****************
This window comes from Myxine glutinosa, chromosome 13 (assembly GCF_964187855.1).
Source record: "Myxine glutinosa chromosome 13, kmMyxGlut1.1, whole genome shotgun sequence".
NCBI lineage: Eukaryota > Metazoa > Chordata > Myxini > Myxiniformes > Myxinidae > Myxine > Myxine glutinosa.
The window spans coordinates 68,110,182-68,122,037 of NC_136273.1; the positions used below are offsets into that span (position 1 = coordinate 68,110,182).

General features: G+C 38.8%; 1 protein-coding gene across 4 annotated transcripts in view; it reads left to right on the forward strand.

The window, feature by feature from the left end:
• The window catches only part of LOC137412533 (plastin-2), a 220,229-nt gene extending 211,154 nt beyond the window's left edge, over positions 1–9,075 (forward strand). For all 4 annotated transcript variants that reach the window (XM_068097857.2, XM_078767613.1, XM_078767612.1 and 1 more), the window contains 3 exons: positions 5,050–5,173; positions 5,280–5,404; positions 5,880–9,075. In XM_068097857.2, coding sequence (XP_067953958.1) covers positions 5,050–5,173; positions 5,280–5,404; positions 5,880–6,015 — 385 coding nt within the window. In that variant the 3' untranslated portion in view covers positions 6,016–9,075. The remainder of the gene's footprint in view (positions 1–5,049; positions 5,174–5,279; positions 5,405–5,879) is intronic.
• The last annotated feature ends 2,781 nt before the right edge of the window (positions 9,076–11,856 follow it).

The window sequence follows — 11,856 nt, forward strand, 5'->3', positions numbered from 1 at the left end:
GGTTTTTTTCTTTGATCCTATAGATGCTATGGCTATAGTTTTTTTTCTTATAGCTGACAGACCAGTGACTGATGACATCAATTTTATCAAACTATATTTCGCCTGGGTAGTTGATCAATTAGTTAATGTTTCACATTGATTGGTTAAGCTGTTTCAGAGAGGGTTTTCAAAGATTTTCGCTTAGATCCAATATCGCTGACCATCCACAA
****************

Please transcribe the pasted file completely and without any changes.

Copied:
This window comes from Myxine glutinosa, chromosome 13 (assembly GCF_964187855.1).
Source record: "Myxine glutinosa chromosome 13, kmMyxGlut1.1, whole genome shotgun sequence".
NCBI lineage: Eukaryota > Metazoa > Chordata > Myxini > Myxiniformes > Myxinidae > Myxine > Myxine glutinosa.
The window spans coordinates 68,110,182-68,122,037 of NC_136273.1; the positions used below are offsets into that span (position 1 = coordinate 68,110,182).

General features: G+C 38.8%; 1 protein-coding gene across 4 annotated transcripts in view; it reads left to right on the forward strand.

The window, feature by feature from the left end:
• The window catches only part of LOC137412533 (plastin-2), a 220,229-nt gene extending 211,154 nt beyond the window's left edge, over positions 1–9,075 (forward strand). For all 4 annotated transcript variants that reach the window (XM_068097857.2, XM_078767613.1, XM_078767612.1 and 1 more), the window contains 3 exons: positions 5,050–5,173; positions 5,280–5,404; positions 5,880–9,075. In XM_068097857.2, coding sequence (XP_067953958.1) covers positions 5,050–5,173; positions 5,280–5,404; positions 5,880–6,015 — 385 coding nt within the window. In that variant the 3' untranslated portion in view covers positions 6,016–9,075. The remainder of the gene's footprint in view (positions 1–5,049; positions 5,174–5,279; positions 5,405–5,879) is intronic.
• The last annotated feature ends 2,781 nt before the right edge of the window (positions 9,076–11,856 follow it).

The window sequence follows — 11,856 nt, forward strand, 5'->3', positions numbered from 1 at the left end:
GGTTTTTTTCTTTGATCCTATAGATGCTATGGCTATAGTTTTTTTTCTTATAGCTGACAGACCAGTGACTGATGACATCAATTTTATCAAACTATATTTCGCCTGGGTAGTTGATCAATTAGTTAATGTTTCACATTGATTGGTTAAGCTGTTTCAGAGAGGGTTTTCAAAGATTTTCGCTTAGATCCAATATCGCTGACCATCCACAA